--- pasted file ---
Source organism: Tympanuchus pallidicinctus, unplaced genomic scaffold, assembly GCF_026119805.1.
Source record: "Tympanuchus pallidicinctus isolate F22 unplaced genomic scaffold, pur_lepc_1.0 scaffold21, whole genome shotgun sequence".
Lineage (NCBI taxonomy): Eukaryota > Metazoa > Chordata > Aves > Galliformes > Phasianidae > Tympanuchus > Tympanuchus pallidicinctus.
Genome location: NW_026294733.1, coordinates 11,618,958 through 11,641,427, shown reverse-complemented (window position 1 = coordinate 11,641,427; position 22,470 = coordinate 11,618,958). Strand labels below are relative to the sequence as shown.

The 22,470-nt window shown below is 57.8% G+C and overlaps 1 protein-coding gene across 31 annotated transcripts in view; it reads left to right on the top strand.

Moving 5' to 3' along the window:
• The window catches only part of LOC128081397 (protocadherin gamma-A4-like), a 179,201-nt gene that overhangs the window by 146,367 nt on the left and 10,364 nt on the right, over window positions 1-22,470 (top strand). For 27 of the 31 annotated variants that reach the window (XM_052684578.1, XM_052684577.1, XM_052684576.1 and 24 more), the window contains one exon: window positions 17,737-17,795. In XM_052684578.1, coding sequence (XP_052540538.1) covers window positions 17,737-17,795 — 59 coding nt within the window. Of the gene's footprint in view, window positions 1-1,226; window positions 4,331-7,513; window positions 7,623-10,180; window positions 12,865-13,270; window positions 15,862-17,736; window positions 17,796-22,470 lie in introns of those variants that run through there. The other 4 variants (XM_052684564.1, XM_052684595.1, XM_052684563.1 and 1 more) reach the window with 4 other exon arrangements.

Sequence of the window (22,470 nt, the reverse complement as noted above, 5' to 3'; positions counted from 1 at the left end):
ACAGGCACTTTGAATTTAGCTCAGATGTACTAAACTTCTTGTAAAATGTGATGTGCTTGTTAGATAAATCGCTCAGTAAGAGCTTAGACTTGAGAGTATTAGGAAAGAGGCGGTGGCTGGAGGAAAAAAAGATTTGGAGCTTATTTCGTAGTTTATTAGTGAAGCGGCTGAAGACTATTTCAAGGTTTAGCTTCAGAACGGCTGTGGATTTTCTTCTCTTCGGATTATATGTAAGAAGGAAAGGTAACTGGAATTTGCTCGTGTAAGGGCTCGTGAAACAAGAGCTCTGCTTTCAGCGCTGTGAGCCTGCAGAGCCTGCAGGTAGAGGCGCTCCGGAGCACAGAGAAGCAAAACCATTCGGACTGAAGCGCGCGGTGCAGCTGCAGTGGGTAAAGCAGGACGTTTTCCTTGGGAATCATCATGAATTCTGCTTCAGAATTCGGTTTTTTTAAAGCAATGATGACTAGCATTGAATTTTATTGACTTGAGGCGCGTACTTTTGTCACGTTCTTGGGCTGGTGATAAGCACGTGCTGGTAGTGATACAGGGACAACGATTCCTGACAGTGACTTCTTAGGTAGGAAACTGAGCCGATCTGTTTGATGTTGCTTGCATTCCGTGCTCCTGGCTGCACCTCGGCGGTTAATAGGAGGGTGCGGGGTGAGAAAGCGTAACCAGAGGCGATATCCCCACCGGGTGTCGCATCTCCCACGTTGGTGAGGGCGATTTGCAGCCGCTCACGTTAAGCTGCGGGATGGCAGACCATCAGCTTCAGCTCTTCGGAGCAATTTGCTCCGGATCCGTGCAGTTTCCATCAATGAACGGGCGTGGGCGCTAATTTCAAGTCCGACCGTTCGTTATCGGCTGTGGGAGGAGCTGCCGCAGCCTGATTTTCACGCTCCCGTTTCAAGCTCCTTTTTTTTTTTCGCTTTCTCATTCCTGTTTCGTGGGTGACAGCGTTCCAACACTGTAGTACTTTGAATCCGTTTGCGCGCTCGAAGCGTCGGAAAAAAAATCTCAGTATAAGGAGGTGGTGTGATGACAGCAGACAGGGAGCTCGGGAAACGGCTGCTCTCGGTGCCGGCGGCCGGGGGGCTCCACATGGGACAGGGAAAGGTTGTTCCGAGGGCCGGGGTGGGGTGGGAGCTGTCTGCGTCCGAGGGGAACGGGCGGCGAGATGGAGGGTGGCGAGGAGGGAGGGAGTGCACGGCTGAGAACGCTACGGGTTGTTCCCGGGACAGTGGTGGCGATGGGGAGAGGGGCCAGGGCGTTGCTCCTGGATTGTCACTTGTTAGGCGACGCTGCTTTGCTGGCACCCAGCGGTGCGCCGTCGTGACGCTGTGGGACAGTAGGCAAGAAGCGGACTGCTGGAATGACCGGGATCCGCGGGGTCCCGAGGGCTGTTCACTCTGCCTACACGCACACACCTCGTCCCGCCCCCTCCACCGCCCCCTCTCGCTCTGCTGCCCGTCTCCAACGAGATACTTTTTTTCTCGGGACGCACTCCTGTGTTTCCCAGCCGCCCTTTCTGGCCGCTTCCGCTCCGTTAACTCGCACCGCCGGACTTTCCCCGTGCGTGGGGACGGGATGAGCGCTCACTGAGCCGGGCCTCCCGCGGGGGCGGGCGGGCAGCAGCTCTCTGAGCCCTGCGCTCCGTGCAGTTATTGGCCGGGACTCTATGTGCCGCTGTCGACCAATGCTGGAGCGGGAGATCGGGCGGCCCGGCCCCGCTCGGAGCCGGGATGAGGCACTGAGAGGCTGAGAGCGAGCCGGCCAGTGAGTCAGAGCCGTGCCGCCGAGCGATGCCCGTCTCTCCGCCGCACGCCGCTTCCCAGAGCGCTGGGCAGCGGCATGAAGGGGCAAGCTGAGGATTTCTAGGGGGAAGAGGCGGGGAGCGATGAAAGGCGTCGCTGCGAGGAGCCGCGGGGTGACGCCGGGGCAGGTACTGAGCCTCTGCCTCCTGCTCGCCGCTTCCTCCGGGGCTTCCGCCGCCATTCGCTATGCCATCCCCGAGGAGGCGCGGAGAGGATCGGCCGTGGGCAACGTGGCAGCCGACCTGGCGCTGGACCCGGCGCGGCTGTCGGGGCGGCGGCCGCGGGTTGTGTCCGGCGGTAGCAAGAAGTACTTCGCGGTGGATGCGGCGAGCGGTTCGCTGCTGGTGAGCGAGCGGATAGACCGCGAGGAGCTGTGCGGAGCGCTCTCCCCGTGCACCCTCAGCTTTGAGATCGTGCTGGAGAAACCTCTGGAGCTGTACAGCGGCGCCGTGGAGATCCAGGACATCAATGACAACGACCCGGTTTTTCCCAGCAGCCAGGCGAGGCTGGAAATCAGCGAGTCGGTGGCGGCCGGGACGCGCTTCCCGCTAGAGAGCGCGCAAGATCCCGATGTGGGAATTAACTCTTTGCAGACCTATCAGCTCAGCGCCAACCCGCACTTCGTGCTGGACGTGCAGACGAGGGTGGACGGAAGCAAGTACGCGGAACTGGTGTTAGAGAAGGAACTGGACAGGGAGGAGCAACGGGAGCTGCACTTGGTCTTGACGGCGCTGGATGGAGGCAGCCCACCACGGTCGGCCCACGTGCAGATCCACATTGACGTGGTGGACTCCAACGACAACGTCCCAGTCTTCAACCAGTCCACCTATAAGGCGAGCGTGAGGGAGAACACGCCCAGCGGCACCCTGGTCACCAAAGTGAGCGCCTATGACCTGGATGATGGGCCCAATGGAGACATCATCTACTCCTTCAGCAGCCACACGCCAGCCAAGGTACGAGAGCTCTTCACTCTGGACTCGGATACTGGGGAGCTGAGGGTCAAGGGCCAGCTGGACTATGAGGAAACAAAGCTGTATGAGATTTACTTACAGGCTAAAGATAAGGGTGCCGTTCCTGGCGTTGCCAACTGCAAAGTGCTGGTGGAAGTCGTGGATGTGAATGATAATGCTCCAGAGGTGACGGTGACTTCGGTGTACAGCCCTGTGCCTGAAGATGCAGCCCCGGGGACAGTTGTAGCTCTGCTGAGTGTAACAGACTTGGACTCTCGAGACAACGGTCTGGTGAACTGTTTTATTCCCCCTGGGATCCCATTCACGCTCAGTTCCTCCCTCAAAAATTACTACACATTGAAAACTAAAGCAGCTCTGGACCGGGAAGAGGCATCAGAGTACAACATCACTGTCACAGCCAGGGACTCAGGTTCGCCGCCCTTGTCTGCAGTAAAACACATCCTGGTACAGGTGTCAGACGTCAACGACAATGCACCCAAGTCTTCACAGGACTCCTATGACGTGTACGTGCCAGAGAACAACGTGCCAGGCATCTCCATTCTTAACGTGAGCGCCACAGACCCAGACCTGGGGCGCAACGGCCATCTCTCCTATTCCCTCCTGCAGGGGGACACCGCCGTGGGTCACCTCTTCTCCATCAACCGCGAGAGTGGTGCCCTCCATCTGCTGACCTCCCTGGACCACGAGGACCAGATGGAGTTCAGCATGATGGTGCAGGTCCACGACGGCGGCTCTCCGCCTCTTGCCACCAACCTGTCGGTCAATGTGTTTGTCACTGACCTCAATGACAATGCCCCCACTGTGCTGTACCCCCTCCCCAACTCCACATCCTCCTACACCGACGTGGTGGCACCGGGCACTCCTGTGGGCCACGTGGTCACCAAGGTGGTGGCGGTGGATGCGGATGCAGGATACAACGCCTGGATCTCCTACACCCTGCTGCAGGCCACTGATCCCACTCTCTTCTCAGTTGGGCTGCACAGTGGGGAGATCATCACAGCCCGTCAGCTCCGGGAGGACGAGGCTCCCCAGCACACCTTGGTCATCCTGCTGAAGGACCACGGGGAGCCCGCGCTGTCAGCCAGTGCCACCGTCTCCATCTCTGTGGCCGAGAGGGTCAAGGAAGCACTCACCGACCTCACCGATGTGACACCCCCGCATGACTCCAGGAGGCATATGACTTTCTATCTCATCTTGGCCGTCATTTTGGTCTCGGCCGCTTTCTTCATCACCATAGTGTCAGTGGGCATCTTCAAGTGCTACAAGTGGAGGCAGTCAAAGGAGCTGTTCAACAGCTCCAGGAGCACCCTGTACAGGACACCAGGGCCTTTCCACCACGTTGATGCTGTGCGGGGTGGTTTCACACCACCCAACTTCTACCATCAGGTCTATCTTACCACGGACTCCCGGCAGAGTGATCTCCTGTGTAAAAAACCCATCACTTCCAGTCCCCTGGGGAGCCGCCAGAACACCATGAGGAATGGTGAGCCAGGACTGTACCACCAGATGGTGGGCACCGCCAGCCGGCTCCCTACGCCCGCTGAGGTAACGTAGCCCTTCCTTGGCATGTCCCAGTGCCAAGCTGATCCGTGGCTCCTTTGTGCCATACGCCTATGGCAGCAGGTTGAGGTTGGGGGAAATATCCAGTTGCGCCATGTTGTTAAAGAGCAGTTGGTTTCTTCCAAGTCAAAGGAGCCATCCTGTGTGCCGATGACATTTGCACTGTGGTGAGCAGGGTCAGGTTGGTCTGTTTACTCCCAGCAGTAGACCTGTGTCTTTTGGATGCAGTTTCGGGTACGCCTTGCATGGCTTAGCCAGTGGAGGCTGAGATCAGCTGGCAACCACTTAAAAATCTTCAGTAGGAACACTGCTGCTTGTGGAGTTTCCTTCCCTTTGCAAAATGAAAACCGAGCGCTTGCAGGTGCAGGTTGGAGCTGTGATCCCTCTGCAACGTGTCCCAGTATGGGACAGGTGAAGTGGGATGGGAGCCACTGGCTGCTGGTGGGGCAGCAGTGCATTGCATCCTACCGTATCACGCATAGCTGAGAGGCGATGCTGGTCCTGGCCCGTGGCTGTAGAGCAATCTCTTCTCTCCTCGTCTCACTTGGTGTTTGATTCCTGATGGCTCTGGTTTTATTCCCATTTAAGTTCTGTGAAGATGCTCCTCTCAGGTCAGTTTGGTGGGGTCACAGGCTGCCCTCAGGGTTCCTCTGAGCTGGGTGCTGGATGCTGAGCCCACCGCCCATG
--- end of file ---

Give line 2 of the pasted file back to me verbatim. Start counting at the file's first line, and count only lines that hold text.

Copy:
Source record: "Tympanuchus pallidicinctus isolate F22 unplaced genomic scaffold, pur_lepc_1.0 scaffold21, whole genome shotgun sequence".